Letters to the editor
Very often, we notice that people are quick to complain but slow to compliment. With this in mind, we want to publicly commend the staff at Christy Sports on Bridge Street in Vail. Paul and the crew downstairs, Garrick, the boot expert, and the gals on the main floor have given us excellent, tip-top service.
And just as important, they have done so with a big smile, looking at us straight in the eye.
They have cared for our skiis and repaired our antique boots to fit comfortably for yet another season. They explained how they were wearing out but put no undue pressure to buy another pair.
What a delight for us!
We don’t want to suggest that their service is unusual this year. Rather, it has been A-plus over the many years we senior Vermonters have been enjoying the glory of skiing Vail, our favorite mountain.
Don and Marcia Rushford
More ways out
A big threat to the ski industry is the I-70 corridor. The project that essentially made Vail what it is today by giving easy access to mountain communities and the ski areas is now a detriment.
My travels back and forth to Denver from Vail for the past five years have given me an appreciation, rather a disdain, with regard to what one must experience while driving the corridor at peak periods. Coming or going at these periods, which have expanded by hours over the years, will frustrate the driver and occupants to a point that suggests, “I will not do this again.”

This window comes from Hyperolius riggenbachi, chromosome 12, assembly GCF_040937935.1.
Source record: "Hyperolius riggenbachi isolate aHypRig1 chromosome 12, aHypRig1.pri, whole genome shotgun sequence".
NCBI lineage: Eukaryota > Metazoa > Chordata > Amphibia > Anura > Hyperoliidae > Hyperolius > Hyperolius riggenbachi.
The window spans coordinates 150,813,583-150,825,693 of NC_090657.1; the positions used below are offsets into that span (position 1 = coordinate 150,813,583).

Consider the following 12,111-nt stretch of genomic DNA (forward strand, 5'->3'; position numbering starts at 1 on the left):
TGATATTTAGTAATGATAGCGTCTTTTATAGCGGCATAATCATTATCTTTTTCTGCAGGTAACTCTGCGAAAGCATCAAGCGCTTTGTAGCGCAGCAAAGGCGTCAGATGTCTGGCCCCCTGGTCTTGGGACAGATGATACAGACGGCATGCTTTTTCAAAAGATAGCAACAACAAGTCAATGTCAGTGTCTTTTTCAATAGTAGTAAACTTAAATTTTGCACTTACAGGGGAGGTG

I have been in bottleneck traffic jams that have turned a one-and-a-half-hour drive into five-and-a-half hours. Do we really believe that the day trippers will continue to visit knowing the frustration they will endure just to get here and then get home?
Rail is not a solution. To spend billions in order to transport a handful of people at the peak periods would not have any effect on the problem. It is simple math.
On any given Saturday 35,000 cars will pass through the tunnel. Let’s put 3,000 people on the train, if that is even possible, and for the benefit of doubt, assume they all were driving their own cars. Now there are 32,000 cars going through the tunnel. It will not have an impact on the problem. After the billions invested in light rail on the Santa Fe corridor in Denver, the congestion remains (and has actually gotten worse) and soon we will see the T-Rex project will offer no solution to volume as well.
It is time CDOT and the people of our great state look at long-term solutions rather than give into the environmental pressures that offer no results. We here in Colorado and around our nation have the ongoing love affair with the automobile and we need answers that accommodate what will not change.